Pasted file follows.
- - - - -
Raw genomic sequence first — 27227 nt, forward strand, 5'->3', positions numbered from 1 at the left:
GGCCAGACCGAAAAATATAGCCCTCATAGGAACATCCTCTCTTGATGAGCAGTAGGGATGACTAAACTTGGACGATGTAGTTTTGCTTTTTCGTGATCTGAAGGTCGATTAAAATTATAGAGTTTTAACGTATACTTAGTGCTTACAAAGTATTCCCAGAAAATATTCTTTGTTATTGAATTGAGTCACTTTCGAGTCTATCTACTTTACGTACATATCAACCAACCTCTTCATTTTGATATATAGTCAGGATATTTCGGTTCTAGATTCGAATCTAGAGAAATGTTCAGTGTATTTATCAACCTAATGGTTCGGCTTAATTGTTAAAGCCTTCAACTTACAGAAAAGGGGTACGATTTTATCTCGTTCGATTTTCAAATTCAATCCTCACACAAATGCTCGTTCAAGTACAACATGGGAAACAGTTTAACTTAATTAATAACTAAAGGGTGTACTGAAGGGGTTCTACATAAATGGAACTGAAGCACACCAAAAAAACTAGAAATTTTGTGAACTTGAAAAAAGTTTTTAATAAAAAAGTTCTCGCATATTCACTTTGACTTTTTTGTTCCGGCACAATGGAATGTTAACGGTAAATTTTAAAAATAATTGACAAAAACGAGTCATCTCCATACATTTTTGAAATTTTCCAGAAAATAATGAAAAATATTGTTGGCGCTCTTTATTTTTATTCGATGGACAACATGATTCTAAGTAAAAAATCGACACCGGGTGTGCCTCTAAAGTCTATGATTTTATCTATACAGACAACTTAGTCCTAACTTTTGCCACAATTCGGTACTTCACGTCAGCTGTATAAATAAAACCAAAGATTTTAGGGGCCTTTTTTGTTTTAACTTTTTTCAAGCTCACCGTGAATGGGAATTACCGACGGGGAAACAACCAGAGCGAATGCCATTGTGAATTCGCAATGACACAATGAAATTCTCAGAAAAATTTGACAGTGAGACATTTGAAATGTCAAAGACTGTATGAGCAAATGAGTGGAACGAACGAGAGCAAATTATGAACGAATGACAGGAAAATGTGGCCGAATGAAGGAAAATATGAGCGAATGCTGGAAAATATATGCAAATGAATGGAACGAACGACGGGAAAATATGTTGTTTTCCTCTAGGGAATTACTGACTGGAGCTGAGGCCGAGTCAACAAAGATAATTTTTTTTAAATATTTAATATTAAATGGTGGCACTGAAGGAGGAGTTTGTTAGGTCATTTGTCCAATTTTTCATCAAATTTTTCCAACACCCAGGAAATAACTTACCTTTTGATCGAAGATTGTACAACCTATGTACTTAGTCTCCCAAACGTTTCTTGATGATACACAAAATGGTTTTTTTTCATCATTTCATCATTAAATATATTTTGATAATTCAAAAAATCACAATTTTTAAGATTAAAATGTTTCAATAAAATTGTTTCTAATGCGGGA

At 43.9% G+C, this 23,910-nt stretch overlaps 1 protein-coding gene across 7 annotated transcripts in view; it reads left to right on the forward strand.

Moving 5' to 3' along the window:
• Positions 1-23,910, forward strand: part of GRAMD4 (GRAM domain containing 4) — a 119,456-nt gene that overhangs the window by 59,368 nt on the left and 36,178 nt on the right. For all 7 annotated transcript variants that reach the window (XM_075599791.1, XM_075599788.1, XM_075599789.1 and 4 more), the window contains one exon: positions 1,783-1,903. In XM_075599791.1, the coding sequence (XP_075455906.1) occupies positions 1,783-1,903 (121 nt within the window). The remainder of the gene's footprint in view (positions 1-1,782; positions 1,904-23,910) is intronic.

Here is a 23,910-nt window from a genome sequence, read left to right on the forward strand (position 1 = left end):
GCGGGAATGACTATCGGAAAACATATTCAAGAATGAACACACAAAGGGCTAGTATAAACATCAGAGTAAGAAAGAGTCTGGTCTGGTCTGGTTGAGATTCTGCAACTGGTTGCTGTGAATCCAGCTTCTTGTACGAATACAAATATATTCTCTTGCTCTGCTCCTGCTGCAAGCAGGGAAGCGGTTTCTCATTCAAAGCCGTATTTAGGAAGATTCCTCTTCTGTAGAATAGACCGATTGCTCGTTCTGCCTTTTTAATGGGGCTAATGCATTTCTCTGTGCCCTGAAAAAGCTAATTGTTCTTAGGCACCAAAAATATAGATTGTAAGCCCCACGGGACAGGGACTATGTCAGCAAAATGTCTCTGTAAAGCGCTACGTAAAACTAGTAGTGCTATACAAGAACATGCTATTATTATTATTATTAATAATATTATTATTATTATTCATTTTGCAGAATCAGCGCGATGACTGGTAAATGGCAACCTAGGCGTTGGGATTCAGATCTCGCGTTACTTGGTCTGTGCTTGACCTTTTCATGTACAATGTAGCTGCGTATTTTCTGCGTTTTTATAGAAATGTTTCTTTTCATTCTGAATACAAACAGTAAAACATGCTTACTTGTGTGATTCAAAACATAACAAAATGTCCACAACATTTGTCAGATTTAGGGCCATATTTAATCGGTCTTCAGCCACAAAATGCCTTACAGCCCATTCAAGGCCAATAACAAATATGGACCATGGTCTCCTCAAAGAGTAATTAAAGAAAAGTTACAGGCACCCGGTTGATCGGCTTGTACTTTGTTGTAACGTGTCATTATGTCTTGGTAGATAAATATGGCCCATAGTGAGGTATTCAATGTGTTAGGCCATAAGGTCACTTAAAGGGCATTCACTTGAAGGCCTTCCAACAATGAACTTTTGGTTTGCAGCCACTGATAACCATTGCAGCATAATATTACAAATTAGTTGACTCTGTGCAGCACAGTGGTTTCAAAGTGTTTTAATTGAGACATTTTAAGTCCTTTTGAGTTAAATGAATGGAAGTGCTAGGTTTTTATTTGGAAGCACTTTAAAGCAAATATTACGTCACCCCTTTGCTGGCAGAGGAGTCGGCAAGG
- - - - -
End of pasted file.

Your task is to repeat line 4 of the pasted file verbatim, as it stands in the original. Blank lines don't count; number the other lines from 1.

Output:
Moving 5' to 3' along the window: